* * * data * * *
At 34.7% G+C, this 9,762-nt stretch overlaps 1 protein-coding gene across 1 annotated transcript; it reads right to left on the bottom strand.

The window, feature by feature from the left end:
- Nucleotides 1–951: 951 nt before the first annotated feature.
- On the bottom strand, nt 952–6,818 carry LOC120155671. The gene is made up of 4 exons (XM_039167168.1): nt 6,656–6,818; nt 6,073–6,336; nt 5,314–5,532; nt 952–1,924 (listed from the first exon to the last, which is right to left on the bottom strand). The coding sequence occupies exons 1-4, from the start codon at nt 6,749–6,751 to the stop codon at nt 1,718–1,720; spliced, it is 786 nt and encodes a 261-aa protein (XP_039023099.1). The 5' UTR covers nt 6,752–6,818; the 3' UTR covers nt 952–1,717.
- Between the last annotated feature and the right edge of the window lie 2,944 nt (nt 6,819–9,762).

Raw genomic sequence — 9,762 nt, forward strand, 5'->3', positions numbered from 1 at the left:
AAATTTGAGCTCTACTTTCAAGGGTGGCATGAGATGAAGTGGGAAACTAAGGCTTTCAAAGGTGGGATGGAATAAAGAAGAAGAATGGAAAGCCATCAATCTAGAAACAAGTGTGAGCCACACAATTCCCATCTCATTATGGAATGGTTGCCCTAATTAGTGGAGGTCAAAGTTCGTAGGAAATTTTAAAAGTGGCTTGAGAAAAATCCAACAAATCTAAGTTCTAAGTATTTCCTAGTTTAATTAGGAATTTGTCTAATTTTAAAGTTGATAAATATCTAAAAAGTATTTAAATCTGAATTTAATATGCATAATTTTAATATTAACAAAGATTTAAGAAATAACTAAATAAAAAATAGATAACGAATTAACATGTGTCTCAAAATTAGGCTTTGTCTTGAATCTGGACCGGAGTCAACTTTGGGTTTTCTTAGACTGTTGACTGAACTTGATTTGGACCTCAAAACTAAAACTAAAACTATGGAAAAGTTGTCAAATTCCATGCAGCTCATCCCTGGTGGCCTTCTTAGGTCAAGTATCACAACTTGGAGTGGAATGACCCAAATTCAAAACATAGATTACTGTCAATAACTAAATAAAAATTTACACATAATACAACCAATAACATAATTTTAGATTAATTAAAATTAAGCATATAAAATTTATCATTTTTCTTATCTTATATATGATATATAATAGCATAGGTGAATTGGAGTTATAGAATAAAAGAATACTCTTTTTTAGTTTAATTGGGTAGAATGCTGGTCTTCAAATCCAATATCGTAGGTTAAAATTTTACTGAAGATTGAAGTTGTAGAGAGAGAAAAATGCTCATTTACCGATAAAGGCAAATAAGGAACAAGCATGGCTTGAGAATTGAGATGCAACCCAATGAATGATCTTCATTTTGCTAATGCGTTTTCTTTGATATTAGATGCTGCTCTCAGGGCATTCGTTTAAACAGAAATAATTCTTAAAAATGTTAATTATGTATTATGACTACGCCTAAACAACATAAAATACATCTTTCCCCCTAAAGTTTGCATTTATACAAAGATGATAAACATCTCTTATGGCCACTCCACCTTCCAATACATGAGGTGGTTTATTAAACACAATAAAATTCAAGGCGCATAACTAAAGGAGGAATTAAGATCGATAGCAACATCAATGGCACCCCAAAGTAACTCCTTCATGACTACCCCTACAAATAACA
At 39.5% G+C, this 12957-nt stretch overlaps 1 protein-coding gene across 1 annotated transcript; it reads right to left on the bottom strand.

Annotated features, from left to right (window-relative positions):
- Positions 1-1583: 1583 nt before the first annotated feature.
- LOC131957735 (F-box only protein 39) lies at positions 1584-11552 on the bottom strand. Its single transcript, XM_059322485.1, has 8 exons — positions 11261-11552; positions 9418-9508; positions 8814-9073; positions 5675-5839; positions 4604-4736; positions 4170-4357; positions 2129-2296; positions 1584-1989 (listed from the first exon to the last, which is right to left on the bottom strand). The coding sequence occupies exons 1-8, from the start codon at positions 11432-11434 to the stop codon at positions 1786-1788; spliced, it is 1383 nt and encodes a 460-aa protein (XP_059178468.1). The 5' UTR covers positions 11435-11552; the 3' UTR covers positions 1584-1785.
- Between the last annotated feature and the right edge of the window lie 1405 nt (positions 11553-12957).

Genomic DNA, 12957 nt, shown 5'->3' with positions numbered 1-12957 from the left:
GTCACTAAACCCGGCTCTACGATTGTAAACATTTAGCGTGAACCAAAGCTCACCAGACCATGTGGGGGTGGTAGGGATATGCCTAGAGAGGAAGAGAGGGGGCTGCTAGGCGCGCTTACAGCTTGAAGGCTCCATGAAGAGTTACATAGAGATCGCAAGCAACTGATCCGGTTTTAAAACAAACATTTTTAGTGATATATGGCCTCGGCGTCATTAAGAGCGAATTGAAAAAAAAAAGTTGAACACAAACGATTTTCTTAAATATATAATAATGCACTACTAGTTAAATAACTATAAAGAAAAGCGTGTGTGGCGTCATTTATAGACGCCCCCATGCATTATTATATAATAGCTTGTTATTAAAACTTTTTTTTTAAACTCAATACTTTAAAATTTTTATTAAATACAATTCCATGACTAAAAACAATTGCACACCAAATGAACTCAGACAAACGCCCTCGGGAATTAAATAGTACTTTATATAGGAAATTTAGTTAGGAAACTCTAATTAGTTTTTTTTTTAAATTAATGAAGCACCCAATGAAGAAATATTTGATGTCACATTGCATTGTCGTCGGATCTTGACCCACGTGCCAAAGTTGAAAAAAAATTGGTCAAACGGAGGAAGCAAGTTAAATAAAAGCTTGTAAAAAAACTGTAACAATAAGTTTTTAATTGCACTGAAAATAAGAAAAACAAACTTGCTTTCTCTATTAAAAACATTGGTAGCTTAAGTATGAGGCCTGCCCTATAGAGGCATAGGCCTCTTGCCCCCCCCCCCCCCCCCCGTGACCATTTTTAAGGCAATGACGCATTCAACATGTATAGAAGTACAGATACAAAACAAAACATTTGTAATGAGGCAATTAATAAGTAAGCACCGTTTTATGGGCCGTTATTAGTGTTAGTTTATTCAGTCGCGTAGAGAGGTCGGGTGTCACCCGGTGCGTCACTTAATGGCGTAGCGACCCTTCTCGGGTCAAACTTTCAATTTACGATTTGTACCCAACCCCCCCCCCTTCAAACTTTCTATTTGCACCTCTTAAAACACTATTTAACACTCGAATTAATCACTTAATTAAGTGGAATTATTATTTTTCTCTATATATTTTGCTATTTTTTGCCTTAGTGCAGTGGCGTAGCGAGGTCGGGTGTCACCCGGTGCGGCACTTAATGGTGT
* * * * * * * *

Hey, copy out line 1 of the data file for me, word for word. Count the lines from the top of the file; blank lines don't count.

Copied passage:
At 34.7% G+C, this 9,762-nt stretch overlaps 1 protein-coding gene across 1 annotated transcript; it reads right to left on the bottom strand.